The latest Qualcomm Snapdragon firmware flaws need attention

A security company leads the coordinated disclosure of multiple high-risk vulnerabilities at Qualcomm snapdragon Slices.

Vulnerabilities have been identified in the Unified Extensible Firmware Interface (UEFI) firmware reference code and their impact on laptops and ARM-based devices using Qualcomm Snapdragon chipsets, According to Binarly Research.

Qualcomm revealed the vulnerabilities on January 5, with links to available patches. Lenovo also issued a prospectus and updating the BIOS to address defects in affected laptops. However, two of the vulnerabilities were not fixed, as Binarly noted.

If exploited, these vulnerabilities allow attackers to gain control of the system by modifying a variable in non-volatile memory, which stores data permanently, even when the system is turned off. Alex Matrosov, founder and CEO of Binarly says the modified variant will compromise the secure boot phase of the system, and an attacker can gain persistent access to the compromised systems once the vulnerability has been exploited.

“Basically, an attacker can manipulate variables from the operating system level,” says Matrosov.

Firmware flaws open the door to attacks

Secure Boot is a system that is deployed in most computers and servers to ensure that devices start up correctly. Adversaries can take control of the system if the boot process has been bypassed or under their control. They can execute malicious code before the operating system is loaded. Firmware vulnerabilities are like leaving a door open — an attacker can access system resources as they wish when the system is running, says Matrosov.

“The firmware part is important because an attacker can gain very interesting stability capabilities, so they can play long-term on the device,” says Matrosov.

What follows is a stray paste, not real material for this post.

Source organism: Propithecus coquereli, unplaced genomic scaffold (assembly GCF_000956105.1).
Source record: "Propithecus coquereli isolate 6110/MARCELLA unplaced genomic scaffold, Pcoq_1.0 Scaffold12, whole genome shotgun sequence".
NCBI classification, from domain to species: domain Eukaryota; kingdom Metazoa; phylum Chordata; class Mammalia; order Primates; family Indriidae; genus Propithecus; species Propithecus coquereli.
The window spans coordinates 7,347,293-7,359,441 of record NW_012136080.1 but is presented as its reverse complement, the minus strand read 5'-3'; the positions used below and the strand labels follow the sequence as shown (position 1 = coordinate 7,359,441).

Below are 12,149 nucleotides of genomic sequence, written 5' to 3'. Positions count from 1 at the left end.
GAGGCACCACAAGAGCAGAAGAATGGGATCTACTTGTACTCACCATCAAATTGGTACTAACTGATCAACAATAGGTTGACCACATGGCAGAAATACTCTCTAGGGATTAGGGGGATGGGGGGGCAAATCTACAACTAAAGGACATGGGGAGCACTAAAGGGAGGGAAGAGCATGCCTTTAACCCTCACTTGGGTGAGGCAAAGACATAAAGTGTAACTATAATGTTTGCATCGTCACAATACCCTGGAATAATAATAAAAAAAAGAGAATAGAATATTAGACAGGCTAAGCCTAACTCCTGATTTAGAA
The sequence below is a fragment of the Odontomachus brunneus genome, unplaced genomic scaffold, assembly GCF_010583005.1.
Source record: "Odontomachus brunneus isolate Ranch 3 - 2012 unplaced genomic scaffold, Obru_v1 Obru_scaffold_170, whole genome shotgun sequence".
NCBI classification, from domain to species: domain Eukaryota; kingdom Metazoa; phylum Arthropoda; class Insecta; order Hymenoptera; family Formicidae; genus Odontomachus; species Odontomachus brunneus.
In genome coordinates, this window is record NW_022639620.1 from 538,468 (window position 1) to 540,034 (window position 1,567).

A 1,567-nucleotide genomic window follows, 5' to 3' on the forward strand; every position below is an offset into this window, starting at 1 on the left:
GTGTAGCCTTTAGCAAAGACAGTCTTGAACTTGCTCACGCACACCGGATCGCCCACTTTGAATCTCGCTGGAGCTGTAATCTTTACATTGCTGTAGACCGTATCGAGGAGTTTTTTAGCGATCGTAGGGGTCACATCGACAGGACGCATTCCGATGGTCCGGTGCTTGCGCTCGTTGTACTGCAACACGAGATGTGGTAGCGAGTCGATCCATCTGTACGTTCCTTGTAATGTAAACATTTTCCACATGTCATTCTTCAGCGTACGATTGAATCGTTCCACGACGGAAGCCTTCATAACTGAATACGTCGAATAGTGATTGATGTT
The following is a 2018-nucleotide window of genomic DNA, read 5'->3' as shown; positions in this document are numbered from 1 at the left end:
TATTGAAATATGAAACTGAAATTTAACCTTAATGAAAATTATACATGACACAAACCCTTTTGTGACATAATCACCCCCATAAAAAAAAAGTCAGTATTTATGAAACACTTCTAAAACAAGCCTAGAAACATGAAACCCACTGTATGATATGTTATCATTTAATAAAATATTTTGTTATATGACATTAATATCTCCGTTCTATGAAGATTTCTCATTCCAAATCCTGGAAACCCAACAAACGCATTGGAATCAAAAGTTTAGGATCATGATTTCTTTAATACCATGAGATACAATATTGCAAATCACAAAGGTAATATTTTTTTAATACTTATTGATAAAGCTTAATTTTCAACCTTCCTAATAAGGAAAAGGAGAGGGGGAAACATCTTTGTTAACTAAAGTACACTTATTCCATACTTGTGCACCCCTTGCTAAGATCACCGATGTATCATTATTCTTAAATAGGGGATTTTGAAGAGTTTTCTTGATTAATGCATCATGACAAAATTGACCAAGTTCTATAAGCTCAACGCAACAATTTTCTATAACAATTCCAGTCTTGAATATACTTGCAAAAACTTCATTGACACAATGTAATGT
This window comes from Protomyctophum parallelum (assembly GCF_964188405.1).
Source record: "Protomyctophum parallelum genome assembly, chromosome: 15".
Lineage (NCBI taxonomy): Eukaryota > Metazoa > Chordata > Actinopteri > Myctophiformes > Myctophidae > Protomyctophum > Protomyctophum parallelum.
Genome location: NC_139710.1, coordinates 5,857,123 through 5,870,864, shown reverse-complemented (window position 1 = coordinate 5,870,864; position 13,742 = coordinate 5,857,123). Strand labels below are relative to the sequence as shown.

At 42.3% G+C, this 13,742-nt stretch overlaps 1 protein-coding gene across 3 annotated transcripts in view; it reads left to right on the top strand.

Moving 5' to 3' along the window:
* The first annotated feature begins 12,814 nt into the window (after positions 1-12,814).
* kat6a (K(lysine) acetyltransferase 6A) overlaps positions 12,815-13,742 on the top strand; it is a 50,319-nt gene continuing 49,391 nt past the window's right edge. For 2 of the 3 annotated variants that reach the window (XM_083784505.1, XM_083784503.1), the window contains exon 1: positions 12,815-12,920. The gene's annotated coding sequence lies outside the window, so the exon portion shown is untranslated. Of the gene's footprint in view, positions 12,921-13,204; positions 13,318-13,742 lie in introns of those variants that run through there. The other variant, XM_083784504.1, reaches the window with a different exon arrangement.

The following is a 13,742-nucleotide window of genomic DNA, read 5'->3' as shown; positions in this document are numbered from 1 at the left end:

The flaws are noticeable because they affect processors based on the ARM architecture, which are used in computers, servers, and mobile devices. A number of security issues have been discovered on x86 chips Intel And AMDHowever, Matrosov noted that this disclosure is an early indication of security flaws in ARM’s chip designs.

Firmware developers need to develop a security-first mindset, says Matrosov. Many computers today run on specifications provided by the UEFI forum, which provides hooks for software and hardware to interact.

“We found that OpenSSL, which is used in the UEFI firmware — it’s in the ARM version — is very old. For example, one of the major TPM providers called Infineon, they use an eight-year-old version of OpenSSL,” says Matrosov.

Remediation of affected systems

In its security bulletin, Lenovo said the vulnerability affected the BIOS of its ThinkPad X13s laptop. Updating the BIOS corrects the defects.

Binarly said in a research note that Microsoft Windows Dev Kit 2023, codenamed Project Volterra, is also affected by the vulnerability. Project Volterra is designed for programmers to write and test code for Windows 11. Microsoft is using the Project Volterra device to lure traditional x86 Windows developers into the ARM software ecosystem, and the device’s release was the first announcement at Microsoft’s Build and ARM DevSummit conferences last year.

the Meltdown and Specter vulnerabilities It greatly affected x86 chipsets in server and PC infrastructures. But discover ARM boot layer vulnerabilities It’s especially troubling because the build is driving a low-power mobile ecosystem, which includes 5G smartphones and base stations. Base stations are increasingly becoming the communications hub for high-end devices and cloud infrastructures. Attackers could act like operators, Matrosov says, and they would just persist in the base stations and no one would know.

System administrators need to prioritize fixing firmware flaws by understanding the risks their companies are exposed to and quickly addressing them, he says. Binary Deals Open source tools for finding firmware vulnerabilities.

“Not every company has policies for offering firmware fixes to their devices. I’ve worked for large companies in the past, and before I started my own company, none of them—even these hardware-related companies—had an in-house policy for updating firmware on employee laptops. This Not true, ”says Matrosov.

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